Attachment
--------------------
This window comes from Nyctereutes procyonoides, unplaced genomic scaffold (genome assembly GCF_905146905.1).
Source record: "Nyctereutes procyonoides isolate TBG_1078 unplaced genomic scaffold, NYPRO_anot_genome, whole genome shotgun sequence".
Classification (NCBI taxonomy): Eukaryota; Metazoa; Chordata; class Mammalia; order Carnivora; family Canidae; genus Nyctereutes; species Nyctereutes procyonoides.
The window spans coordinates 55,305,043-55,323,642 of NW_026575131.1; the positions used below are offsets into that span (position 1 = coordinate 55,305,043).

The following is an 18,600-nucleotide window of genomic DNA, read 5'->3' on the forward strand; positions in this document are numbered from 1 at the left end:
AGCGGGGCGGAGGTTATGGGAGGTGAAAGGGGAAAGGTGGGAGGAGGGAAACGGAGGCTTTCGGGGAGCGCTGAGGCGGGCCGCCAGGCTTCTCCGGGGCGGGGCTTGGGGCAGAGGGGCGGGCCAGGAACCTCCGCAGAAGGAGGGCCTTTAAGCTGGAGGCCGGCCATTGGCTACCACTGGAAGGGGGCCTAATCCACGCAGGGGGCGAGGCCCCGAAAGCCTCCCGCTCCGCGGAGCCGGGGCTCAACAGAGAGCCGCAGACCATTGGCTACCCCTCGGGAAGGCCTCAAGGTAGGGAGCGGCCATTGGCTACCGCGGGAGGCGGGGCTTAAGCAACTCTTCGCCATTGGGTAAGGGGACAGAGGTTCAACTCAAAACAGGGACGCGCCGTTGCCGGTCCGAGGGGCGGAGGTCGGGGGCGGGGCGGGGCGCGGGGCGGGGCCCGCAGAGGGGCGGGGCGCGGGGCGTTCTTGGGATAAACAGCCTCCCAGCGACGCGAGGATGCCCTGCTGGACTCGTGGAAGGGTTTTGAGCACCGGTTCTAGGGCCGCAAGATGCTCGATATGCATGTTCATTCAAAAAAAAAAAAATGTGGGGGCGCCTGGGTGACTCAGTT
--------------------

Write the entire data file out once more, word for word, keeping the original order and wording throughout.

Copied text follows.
This window comes from Nyctereutes procyonoides, unplaced genomic scaffold (genome assembly GCF_905146905.1).
Source record: "Nyctereutes procyonoides isolate TBG_1078 unplaced genomic scaffold, NYPRO_anot_genome, whole genome shotgun sequence".
Classification (NCBI taxonomy): Eukaryota; Metazoa; Chordata; class Mammalia; order Carnivora; family Canidae; genus Nyctereutes; species Nyctereutes procyonoides.
The window spans coordinates 55,305,043-55,323,642 of NW_026575131.1; the positions used below are offsets into that span (position 1 = coordinate 55,305,043).

The following is an 18,600-nucleotide window of genomic DNA, read 5'->3' on the forward strand; positions in this document are numbered from 1 at the left end:
AGCGGGGCGGAGGTTATGGGAGGTGAAAGGGGAAAGGTGGGAGGAGGGAAACGGAGGCTTTCGGGGAGCGCTGAGGCGGGCCGCCAGGCTTCTCCGGGGCGGGGCTTGGGGCAGAGGGGCGGGCCAGGAACCTCCGCAGAAGGAGGGCCTTTAAGCTGGAGGCCGGCCATTGGCTACCACTGGAAGGGGGCCTAATCCACGCAGGGGGCGAGGCCCCGAAAGCCTCCCGCTCCGCGGAGCCGGGGCTCAACAGAGAGCCGCAGACCATTGGCTACCCCTCGGGAAGGCCTCAAGGTAGGGAGCGGCCATTGGCTACCGCGGGAGGCGGGGCTTAAGCAACTCTTCGCCATTGGGTAAGGGGACAGAGGTTCAACTCAAAACAGGGACGCGCCGTTGCCGGTCCGAGGGGCGGAGGTCGGGGGCGGGGCGGGGCGCGGGGCGGGGCCCGCAGAGGGGCGGGGCGCGGGGCGTTCTTGGGATAAACAGCCTCCCAGCGACGCGAGGATGCCCTGCTGGACTCGTGGAAGGGTTTTGAGCACCGGTTCTAGGGCCGCAAGATGCTCGATATGCATGTTCATTCAAAAAAAAAAAAATGTGGGGGCGCCTGGGTGACTCAGTT